The pen is also offered in a variety of nibs. I chose to upgrade from a steel nib to a Bexley 18k medium nib for an additional cost of $100. I wanted the pen to have a nib worthy of its beauty. Anyone who has ever written with a Bexley pen is familiar with the term "buttery smooth" and this pen/nib combination fits that bill nicely. The pen writes "right out of the box". Brian adjusted the wetness of the nib to his taste; I like mine more on the wet side so it appears that I might need a small adjustment. Not a fault, just a difference in taste.
The pen accepts cartridges or a large converter (which is included) with the pen. I loaded the converter up with some Delta Blue ink and it works just fine.
The total cost of the pen was $260, including the $100 nib upgrade. By comparison, the cost of this pen is a little more than a Bexley Poseidon or a Pelikan Grand Place and slightly less than a Waterman Exception or Parker Duofold Centennial Pearl (all pens that I own). I have no doubt that the pen is fairly priced. In fact, I would go further and call it a great bargain because I know that Brian will look after this pen for me. That peace of mind is worth a lot!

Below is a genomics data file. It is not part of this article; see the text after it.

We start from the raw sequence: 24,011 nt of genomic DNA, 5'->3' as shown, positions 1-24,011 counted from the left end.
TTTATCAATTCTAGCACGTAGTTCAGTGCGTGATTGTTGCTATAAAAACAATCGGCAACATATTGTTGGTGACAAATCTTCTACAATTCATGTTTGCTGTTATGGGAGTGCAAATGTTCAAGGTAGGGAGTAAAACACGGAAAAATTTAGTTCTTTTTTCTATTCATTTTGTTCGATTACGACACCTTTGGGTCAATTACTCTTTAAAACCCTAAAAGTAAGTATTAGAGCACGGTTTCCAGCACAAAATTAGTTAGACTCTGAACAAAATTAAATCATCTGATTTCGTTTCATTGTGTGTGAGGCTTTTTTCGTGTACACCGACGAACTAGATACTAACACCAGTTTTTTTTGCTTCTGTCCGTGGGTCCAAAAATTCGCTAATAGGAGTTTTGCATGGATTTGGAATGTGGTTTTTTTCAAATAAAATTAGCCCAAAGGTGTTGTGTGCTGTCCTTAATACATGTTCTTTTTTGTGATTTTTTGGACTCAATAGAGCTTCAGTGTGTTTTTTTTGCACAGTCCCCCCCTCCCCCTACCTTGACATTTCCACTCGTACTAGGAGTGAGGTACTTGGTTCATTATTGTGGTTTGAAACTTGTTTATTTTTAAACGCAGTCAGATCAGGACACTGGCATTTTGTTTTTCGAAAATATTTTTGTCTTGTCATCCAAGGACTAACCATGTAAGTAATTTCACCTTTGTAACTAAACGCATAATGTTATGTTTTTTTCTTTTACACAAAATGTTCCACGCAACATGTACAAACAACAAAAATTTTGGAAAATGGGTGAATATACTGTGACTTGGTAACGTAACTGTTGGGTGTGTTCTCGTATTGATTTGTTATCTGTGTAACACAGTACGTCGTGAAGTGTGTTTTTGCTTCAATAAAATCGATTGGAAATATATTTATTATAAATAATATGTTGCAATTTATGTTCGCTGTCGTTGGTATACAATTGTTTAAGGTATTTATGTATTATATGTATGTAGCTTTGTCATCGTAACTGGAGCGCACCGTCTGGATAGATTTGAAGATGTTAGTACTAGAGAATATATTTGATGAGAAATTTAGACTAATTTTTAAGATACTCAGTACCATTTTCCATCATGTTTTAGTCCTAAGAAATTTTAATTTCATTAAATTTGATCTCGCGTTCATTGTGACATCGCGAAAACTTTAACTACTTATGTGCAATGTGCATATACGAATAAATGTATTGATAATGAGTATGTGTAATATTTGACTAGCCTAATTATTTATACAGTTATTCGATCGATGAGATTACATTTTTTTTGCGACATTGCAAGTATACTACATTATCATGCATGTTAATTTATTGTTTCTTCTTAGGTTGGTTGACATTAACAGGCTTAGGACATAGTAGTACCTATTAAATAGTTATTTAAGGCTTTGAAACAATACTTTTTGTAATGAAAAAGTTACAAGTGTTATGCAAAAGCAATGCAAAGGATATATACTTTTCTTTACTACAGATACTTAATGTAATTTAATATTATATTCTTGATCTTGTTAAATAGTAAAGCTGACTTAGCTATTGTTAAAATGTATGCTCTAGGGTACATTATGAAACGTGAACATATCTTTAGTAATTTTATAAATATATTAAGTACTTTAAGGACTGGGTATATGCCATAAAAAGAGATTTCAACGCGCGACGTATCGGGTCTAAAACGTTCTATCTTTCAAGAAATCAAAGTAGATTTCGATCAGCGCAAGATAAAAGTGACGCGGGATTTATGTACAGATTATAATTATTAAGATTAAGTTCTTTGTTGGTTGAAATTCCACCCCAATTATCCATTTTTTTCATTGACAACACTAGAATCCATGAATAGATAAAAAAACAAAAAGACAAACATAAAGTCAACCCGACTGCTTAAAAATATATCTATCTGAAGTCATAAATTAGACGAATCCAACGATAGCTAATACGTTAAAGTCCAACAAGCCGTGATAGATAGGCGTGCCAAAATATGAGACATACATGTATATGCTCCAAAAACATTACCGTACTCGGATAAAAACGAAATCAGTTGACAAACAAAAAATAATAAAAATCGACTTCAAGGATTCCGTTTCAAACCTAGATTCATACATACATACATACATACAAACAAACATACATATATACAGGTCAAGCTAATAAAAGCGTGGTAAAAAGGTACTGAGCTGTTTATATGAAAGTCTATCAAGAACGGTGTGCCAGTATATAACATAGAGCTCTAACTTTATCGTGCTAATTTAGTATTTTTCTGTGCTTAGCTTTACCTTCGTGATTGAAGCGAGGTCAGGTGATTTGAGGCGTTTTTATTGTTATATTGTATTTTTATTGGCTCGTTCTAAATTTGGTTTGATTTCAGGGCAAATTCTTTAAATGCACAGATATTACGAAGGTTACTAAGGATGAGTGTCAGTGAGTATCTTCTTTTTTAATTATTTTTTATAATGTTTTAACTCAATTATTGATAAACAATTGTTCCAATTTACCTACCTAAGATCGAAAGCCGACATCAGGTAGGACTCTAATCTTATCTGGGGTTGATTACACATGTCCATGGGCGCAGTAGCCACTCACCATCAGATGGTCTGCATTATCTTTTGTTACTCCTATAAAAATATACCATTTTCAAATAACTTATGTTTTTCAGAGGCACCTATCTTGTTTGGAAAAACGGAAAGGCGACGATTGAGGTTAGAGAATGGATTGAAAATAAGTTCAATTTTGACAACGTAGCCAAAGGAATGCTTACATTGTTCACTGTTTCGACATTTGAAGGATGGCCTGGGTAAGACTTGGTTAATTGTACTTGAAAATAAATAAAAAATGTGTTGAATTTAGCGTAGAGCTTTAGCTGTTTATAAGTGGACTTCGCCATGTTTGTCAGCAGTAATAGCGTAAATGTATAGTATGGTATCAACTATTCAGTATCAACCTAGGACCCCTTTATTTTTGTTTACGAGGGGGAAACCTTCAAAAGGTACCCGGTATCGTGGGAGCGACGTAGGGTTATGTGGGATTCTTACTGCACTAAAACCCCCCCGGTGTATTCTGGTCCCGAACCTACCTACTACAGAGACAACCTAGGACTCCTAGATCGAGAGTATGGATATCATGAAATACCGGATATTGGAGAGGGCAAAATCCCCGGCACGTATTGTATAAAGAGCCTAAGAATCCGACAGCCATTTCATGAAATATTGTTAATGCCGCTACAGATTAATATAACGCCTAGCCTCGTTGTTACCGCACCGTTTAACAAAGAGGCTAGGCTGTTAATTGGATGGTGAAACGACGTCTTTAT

The Herald by Edison Pen is now a treasured part of my pen collection one that will be always be filled and used. I am so pleased with this pen; I can't wait to show it off to my pen club. Thanks Brian, for a job well done! By the way Brian, can we talk about that Menlo in Blue Trustone?
PS. I am not sure what category this belongs in so I will leave it as a PS. Brian kept me abreast of my pen order and has responded quickly and politely to any and all of my emails. We end up dealing with a lot of people in the pen world, there are a few bad apples, most are pretty reasonable, and then there is that smaller group you just love to deal with because they are honest, fair and they back up their words with action. For me, Brian Gray belongs in that smaller group and I will "reward" him with more orders in the future.
Edited by MYU, 13 October 2008 - 14:25.